Bikini Atoll, Marshall Islands, where a 15-megaton device equivalent to a thousand Hiroshima blasts, detonated in 1954. (photo: US Air Force)
Robert Parry | Consortium News | Reader Supported News | March 3, 2015
U.S.-Russian tensions keep escalating – now surrounding the murder of Russian opposition figure Boris Nemtsov – yet almost no one on the American side seems to worry about the possibility that the tough-guy rhetoric and proxy war in Ukraine might risk a nuclear conflagration, writes Robert Parry.
he United States and Russia still maintain vast nuclear arsenals of mutual assured destruction, putting the future of humanity in jeopardy every instant. But an unnerving nonchalance has settled over the American side which has become so casual about the risk of cataclysmic war that the West’s propaganda and passions now ignore Russian fears and sensitivities.
A swaggering goofiness has come to dominate how the United States reacts to Russia, with American politicians and journalists dashing off tweets and op-eds, rushing to judgment about the perfidy of Moscow’s leaders, blaming them for almost anything and everything.
These days, playing with nuclear fire is seen as a sign of seriousness and courage. Anyone who urges caution and suggests there might be two sides to the U.S.-Russia story is dismissed as a wimp or a stooge. A what-me-worry “group think” has taken hold across the U.S. ideological spectrum. Fretting about nuclear annihilation is so 1960s.
House Speaker John Boehner. (photo: AP)
Charles Pierce | Esquire | Reader Supported News | February 28, 2015
t has long been the opinion of the management of this shebeen that obvious anagram Reince Priebus is the emptiest suit in American politics. I see no reason to change that now. However, as this ongoing brawl between the Republican majorities in the two houses of the national legislature makes painfully clear, Speaker of the House John Boehner is making a strong bid to overtake Priebus, even though their problems are quite nearly the same. Priebus’s suit is empty because being the chairman of the Republican National Committee doesn’t mean a whole helluva lot when you’ve got a flock of gozillionnaires willing to finance the campaigns of people that the RNC would rather not see traipsing around the landscape with their underwear on their heads. What power does Priebus have over Sheldon Adelson? Or the Kochs? Or any of the other panjandrums who can construct entire presidential candidacies from deep in their vaults? Similarly, Boehner has no apparent control of his majority because so many of them are from safe Republican districts and can find electoral sustenance from the same new universe of sources on which the presidential candidates can call. It is unimaginable that Boehner would threaten a recalcitrant conservative House member with a primary. He’d get laughed at. The fact is that almost every former source of political power in the Republican party has been rendered largely a figurehead.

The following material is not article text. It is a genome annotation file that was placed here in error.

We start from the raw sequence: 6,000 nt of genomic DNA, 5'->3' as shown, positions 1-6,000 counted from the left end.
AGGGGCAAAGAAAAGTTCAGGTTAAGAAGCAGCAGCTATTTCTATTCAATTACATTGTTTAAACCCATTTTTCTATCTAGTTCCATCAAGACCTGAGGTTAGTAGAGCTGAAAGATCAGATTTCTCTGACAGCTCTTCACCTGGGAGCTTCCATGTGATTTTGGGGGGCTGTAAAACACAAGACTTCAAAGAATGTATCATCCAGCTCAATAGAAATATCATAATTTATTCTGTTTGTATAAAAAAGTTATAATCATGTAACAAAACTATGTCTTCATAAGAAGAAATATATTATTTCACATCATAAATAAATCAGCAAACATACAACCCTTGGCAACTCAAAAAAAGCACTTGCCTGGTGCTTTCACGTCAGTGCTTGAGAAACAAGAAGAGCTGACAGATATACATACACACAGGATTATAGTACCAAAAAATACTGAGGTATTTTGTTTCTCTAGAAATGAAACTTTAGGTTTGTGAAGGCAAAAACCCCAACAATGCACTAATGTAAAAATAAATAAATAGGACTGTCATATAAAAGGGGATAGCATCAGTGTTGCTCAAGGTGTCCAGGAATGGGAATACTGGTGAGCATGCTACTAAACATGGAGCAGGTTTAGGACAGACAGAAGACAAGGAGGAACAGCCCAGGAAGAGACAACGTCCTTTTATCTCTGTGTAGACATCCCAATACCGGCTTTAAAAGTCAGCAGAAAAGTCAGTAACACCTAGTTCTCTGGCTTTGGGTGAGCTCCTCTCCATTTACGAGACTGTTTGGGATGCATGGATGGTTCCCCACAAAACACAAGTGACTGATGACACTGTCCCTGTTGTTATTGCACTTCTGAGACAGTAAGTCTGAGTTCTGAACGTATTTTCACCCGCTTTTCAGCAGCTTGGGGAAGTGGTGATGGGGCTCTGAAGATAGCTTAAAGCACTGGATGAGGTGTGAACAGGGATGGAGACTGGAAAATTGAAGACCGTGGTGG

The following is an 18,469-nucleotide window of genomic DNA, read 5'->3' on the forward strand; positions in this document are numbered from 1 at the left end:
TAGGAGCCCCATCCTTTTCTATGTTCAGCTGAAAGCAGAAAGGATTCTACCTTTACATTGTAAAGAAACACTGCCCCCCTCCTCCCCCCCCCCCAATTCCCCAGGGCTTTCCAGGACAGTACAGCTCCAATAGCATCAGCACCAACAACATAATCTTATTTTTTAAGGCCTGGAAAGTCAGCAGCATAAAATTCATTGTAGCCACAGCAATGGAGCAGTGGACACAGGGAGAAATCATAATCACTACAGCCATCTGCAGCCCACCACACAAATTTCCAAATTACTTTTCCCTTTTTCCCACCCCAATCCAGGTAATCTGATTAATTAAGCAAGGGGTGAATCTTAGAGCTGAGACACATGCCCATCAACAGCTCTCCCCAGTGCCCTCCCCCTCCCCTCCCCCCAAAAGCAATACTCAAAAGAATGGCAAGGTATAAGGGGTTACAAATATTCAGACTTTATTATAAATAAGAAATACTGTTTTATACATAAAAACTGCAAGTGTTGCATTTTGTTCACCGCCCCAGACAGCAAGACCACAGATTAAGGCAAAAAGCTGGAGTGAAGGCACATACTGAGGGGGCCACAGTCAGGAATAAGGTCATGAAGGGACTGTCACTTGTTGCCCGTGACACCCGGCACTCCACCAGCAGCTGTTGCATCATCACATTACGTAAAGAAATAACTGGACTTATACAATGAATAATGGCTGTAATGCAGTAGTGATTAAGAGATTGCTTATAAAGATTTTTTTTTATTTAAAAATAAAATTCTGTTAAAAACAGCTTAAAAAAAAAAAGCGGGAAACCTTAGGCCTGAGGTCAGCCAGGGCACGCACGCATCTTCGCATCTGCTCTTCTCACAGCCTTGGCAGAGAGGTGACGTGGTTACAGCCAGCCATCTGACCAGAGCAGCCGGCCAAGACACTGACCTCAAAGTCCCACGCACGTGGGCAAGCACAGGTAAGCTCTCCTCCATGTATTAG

Thus does he find himself being outmaneuvered in the ongoing cockfight over tying the funding for the Department of Homeland Security to the president’s executive orders on immigration. Thus do we find Boehner looking for a way out and flopping around like a trout in the canoe.
And on Wednesday morning, Mr. Boehner and House Republicans emerged from their private meeting saying they had no plans to act until the Senate actually sent them a bill. “I don’t know what the Senate’s capable of passing, and until I see what they’re going to pass, no decisions have been made on the House side,” Mr. Boehner said. “The House has done its job to fund the Department of Homeland Security and to stop the president’s overreach on immigration, and we’re waiting for the Senate to do their job.”